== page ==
Tutorial 02 - Tools and Editors (part 3) - MAXELL's HOME

ID-Tech4 » Tutorial 02 - Tools and Editors


Note: The following four editors (editParticles, editAFs, editSounds, editLights) need running game or the DoomEdit with loaded map to work properly. You can start these editors even without running game but you can’t do anything in them.


This command starts Particle editor. This editor is in the form of window with lot of editable items, but it is very intuitive. You can create custom particle effects like smoke, fire, lighting, bubbles, etc. When you want to create your own particle effect, first try to find one that roughly matches your needs and then edit it according to your wishes. It is really faster way than creating new one from scratch. Just change its material and parameters (Speed, Size, Count...). If you start up Particle editor in the running game with loaded map you can see your selected effect right in front of you in the game world. Changes of parameters are immediately shown on ingame particle effect preview.


Letters “AF” in the command stand for “articulated figures” – better known as “rag dolls”. These terms refer to physical simulation of character’s body anatomy which replaces “static” death animation. For example after you kill an enemy character, the engine will switch to rag doll animation of this killed character. This rag doll animation is based on collisions of rag doll bodies in real time. Articulated figures editor is tool for defining these rag doll bodies in id Tech 4 engine. More information about Articulated figures editor will be given in the final chapter dealing with character creation.


As the name of this editor suggests, this editor manages sound effects. With this Sound editor you can only insert sound entities into your maps and set their parameters. You can’t create or generate new sounds in this editor; all your source sound files have to be prepared in advance. Doom 3 supports Wav and Ogg formats. You can use these formats directly in the engine or in sound shaders. In the case of sound shaders, the engine offers better control over sound effects (you can set variants of one sound, volume, looping…).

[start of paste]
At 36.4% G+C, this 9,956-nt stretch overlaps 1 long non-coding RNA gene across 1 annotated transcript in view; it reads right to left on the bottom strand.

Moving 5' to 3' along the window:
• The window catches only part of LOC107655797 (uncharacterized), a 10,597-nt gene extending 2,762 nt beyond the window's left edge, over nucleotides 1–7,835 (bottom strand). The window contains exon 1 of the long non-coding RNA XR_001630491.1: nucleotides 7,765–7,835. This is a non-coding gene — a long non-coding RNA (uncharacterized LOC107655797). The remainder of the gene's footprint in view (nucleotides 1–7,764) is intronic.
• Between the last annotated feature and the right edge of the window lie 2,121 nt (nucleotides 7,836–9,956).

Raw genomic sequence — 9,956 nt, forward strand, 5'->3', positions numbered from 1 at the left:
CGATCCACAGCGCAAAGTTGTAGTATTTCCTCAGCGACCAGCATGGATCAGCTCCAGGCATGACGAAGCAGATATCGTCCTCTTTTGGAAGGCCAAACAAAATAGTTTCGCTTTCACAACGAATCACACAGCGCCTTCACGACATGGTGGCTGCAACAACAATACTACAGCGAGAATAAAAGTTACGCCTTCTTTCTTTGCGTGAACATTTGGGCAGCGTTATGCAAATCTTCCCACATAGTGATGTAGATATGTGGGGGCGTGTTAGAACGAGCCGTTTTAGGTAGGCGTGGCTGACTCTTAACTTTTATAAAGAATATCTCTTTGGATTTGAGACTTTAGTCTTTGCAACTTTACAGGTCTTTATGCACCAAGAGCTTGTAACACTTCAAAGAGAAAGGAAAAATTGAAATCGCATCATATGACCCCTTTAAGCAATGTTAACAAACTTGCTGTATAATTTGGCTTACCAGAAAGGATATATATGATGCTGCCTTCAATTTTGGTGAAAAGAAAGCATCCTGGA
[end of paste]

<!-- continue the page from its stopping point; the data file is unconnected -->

The Sound editor is designed primary for sound guys (non-level designer) to run around the levels and create a spooky acoustic experience, so it works independently of DoomEdit. Inserted sound entitles can be eventually saved in the level (directly saved as a sound entities in the map file).


This command activates Light editor (in the DoomEdit press “J” key). Light editor itself is very simple. The Doom 3 engine has three types of lights (or exactly two types, while the Parallel Light is a special type of the Point Light).

Point Light – is the omnidirectional light; it is similar to light bulb in the real life. There is a center point, and it lights up everything in some radius around that center point. Objects closer to the center point are illuminated more. Size of the light is set by the Radius parameter. Brightness of the light is influenced by a brightness of used color.

Projected Light – A projected light goes off in one direction only, away from the light source (like a flashlight). Size and shape of light cone can be adjusted. You can adjust it by changing matrix numbers in the Light editor or easier way by dragging pink points of the light in the DoomEdit (adjusting cone size and its orientation in a space). Appearance of projected light can be changed by setting up texture.

Parallel Light – By marking the light as parallel, the light acts as if the center is extruded out to infinity. All the shadows will go in the same direction, and all the highlights in the bumps will face the same direction. This is very handy for creating ambient light or sunlight. In comparison with normal Point light you have to use higher Radius values to match normal results.

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